Math in the News: Elephants are Smarter than your Babies
I missed the memo on this one, but apparently worms aren't the only animals capable of doing math. A recent experiment coming out of the University of Tokyo suggests that Asian elephants have an unexpected aptitude for arithmetic. While many animals have a rudimentary counting ability, and are able to distinguish between sets with only a few elements, it seems that elephants are able to take things a step further, and can consistently differentiate between larger numbers such as 5 and 6.
Is this difference significant? Within the animal kingdom, it would seem so. Here's how it breaks down, courtesy of this article:
A theory held by some is that humans and other animals share a basic neural system called an "accumulator" that can clearly distinguish numbers of objects less than three or four but that cannot reliably discriminate between bigger numbers. This accumulator is active in animals and, perhaps, in human infants, the theory contends. Higher-order number abilities require the collaboration of other, more highly developed brain systems found only in humans.
An ability to consistently distinguish between larger number (by larger, I mean larger than four) may therefore indicate a more advanced accumulator system than is found among the general kingdom's populace.
What does this mean for the noble elephant? While it's certainly a bit premature to start hiring them as our accountants or financial advisers (although, given the current economic conditions, perhaps giving elephants access to our finances isn't such a bad idea), it certainly does highlight what those active in elephant research already know: these majestic creatures aren't all looks. Each one has a head on its shoulders as well.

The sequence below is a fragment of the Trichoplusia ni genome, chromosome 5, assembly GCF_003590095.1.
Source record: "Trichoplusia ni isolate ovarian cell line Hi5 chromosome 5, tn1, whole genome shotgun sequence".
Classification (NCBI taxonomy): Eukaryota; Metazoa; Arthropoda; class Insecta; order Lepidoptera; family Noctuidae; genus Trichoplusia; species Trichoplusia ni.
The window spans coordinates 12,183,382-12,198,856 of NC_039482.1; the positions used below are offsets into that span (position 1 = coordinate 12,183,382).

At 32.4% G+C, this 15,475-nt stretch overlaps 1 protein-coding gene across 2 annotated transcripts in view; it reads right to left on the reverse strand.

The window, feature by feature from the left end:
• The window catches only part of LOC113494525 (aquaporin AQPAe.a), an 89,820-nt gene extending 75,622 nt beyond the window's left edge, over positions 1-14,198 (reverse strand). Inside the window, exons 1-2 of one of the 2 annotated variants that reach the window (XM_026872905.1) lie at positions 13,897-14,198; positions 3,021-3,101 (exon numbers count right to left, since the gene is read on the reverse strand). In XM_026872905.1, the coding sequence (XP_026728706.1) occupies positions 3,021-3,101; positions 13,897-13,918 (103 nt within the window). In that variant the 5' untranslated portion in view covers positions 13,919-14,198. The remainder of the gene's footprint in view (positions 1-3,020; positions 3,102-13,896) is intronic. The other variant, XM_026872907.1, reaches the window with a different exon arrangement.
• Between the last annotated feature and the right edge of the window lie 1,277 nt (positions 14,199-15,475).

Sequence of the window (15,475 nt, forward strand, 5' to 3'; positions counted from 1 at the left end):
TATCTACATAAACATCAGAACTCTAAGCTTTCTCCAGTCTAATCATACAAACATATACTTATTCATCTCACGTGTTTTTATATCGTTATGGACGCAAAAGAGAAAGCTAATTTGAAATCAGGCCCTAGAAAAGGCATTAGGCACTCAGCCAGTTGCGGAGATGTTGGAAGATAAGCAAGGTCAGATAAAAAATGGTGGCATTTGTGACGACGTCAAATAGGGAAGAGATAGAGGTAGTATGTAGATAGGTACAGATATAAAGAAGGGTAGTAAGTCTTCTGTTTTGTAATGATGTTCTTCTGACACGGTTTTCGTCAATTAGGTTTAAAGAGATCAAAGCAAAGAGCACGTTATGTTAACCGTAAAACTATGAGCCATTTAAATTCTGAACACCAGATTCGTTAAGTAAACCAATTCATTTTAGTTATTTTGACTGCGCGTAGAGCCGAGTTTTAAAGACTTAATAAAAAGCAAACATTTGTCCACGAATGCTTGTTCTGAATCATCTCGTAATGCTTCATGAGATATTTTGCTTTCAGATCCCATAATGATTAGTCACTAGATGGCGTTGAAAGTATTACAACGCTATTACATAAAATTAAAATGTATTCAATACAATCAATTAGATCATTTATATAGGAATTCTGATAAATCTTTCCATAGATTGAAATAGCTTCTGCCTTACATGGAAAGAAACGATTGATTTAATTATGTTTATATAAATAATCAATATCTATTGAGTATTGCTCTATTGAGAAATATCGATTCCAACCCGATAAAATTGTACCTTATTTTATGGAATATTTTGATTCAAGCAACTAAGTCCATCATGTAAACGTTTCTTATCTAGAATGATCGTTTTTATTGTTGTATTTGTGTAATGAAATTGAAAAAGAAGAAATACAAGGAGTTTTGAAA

It is natural to ask what sort of evolutionary process would lead to the elephant's surprising counting aptitude (aside from the obvious benefit of being able to impress the ladies). An article from the London Times suggests the following alternative hypothesis:
Speculation among scientists over why the elephant should have developed its limited but nonetheless impressive mathematical ability centres on the way in which the lumbering creatures move in herds. A basic counting ability, say experts, might act as a guarantee that no calf is left behind.
Is the acquisition of mathematics knowledge driven by evolution? Perhaps in the animal kingdom, although if you ask graduate students in mathematics, I doubt they will say that an aptitude in math has really helped them to propagate the species. Those days are coming, my friends, but they are not here yet. For now, let us find solace in the fact that when it comes to defending the belief that mathematics is of fundamental importance, we will have a mighty ally in the Asian elephant.